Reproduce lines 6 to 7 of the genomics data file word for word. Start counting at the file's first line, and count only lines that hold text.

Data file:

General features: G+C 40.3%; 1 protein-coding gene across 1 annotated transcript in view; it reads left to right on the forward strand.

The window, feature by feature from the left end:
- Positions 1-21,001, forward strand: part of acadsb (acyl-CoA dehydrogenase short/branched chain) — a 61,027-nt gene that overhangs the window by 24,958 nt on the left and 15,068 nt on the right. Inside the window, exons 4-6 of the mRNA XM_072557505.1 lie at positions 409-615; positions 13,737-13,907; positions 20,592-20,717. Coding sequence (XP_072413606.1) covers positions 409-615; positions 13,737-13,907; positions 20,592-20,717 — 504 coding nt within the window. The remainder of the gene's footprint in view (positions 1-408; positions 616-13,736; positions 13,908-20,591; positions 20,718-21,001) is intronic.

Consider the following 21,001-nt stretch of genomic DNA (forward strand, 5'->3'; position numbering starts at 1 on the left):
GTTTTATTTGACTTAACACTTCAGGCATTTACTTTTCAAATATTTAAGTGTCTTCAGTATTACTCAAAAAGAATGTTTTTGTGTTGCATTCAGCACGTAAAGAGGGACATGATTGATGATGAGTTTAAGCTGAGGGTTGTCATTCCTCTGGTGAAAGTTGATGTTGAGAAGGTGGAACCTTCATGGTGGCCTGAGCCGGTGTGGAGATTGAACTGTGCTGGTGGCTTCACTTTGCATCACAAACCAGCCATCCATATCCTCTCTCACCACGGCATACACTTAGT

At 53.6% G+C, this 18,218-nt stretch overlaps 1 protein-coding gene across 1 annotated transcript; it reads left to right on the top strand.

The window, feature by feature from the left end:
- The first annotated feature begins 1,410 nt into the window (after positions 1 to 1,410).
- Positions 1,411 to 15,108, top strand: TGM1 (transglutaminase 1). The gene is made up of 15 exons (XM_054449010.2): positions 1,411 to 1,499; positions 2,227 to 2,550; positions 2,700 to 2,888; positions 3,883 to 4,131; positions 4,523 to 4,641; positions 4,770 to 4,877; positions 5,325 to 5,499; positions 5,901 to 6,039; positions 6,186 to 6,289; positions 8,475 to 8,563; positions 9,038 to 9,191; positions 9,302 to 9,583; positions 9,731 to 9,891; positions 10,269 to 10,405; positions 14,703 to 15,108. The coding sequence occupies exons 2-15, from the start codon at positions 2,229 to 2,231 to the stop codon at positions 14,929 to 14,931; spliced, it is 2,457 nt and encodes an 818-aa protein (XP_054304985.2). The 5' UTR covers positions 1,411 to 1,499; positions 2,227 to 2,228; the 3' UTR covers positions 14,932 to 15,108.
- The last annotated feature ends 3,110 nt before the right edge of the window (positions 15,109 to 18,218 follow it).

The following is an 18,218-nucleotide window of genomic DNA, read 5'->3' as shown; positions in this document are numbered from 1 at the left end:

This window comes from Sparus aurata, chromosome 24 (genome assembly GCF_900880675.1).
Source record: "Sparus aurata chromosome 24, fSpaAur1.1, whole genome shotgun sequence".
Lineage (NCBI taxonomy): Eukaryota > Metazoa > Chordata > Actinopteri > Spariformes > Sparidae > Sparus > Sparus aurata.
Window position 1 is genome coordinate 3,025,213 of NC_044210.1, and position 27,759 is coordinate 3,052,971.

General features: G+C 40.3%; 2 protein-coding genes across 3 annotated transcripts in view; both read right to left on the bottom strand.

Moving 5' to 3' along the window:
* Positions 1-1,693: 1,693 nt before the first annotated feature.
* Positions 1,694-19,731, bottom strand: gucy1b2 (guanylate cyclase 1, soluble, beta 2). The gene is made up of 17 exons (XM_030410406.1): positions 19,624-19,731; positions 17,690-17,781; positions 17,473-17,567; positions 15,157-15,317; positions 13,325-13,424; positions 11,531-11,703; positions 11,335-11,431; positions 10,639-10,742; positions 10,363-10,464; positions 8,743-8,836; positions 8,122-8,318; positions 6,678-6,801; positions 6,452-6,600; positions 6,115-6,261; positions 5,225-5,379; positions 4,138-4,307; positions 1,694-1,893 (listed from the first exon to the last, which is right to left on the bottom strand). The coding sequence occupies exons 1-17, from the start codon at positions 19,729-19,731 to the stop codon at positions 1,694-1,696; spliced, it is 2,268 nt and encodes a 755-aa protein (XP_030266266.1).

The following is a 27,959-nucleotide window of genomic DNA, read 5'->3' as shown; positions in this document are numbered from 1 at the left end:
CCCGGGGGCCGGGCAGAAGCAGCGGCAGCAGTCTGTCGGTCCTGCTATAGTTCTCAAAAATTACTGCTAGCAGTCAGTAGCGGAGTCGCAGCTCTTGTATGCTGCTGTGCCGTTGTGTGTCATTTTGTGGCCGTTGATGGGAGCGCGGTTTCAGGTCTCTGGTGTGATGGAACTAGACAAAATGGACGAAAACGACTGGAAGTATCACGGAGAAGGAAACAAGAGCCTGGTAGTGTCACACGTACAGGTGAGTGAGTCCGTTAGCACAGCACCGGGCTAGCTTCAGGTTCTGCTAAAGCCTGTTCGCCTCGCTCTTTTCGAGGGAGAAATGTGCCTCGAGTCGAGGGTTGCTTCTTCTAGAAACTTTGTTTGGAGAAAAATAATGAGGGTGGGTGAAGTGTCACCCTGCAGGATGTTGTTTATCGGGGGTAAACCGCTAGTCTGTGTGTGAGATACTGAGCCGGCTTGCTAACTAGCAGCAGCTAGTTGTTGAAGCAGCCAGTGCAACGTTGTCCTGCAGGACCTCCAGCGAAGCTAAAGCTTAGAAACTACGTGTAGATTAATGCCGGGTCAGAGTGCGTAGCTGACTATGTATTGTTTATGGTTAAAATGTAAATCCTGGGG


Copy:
At 53.6% G+C, this 18,218-nt stretch overlaps 1 protein-coding gene across 1 annotated transcript; it reads left to right on the top strand.

The window, feature by feature from the left end: